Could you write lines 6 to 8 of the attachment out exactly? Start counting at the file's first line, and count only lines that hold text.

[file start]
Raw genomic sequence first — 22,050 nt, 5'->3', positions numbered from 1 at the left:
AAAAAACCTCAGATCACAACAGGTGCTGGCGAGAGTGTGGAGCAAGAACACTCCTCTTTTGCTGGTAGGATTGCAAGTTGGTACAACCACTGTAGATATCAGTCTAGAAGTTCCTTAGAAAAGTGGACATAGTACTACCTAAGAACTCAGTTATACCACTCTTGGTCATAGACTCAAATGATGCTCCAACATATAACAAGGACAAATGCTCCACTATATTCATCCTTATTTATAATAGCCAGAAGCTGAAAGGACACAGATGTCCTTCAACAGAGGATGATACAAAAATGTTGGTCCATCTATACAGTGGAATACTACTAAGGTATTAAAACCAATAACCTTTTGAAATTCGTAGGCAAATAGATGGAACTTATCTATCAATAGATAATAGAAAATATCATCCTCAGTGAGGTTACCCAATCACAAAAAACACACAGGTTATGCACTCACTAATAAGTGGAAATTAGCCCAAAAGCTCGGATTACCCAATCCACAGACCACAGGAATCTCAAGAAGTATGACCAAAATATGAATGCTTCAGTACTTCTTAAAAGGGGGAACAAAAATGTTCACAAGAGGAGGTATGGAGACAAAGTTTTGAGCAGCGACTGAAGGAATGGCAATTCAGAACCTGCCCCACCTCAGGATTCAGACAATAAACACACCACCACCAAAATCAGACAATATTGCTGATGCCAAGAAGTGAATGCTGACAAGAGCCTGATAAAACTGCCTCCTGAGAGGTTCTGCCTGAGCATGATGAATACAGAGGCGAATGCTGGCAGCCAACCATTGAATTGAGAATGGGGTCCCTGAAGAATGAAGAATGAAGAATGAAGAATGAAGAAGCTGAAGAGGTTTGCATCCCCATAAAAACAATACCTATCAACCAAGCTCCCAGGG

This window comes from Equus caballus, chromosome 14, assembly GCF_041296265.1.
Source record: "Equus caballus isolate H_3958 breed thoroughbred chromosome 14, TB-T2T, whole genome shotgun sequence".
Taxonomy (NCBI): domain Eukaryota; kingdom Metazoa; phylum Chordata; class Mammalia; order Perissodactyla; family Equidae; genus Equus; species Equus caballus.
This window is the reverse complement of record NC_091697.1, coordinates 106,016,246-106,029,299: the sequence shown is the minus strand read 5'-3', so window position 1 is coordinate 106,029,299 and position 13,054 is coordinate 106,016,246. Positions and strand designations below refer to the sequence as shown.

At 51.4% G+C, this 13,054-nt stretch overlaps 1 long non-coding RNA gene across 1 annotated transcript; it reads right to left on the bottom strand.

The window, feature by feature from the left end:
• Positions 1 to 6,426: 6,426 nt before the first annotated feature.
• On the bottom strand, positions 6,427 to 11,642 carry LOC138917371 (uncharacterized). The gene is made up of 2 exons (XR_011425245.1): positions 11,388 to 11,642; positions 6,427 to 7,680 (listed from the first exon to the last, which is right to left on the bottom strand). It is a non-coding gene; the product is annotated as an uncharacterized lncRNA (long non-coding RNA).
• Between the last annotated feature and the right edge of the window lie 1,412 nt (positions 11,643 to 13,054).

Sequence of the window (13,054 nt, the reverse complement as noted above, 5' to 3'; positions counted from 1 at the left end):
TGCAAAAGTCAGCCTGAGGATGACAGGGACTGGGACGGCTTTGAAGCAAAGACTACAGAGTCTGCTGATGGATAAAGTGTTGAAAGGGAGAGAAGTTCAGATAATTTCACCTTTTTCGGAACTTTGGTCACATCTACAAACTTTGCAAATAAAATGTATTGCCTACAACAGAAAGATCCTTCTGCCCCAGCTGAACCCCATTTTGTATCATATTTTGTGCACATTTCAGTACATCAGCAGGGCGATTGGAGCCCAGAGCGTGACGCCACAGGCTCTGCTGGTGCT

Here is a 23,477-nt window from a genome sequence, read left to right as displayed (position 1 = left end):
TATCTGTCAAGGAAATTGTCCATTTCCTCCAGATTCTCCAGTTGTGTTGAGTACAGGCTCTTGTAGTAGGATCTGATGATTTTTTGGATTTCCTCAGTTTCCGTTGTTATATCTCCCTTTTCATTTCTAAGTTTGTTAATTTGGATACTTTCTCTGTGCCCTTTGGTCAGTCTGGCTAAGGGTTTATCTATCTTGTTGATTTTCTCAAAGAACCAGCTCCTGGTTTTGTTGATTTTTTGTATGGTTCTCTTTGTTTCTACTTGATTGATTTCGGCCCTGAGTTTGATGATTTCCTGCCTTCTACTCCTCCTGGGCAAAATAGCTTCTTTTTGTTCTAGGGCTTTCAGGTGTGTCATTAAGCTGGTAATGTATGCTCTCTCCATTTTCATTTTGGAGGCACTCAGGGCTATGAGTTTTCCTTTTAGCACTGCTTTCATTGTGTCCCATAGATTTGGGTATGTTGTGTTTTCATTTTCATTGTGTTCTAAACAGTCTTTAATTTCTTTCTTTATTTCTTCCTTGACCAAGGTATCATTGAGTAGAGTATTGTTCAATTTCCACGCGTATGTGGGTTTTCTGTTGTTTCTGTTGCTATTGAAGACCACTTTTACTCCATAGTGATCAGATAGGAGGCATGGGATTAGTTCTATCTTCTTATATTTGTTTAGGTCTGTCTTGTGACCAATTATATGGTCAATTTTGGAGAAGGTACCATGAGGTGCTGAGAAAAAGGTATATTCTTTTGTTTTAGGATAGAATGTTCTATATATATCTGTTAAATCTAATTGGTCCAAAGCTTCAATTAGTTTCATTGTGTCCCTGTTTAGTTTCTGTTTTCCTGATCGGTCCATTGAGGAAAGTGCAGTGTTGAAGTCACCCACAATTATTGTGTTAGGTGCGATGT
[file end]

This window is the reverse complement of record NC_091697.1, coordinates 106,016,246-106,029,299: the sequence shown is the minus strand read 5'-3', so window position 1 is coordinate 106,029,299 and position 13,054 is coordinate 106,016,246. Positions and strand designations below refer to the sequence as shown.

At 51.4% G+C, this 13,054-nt stretch overlaps 1 long non-coding RNA gene across 1 annotated transcript; it reads right to left on the bottom strand.

The window, feature by feature from the left end: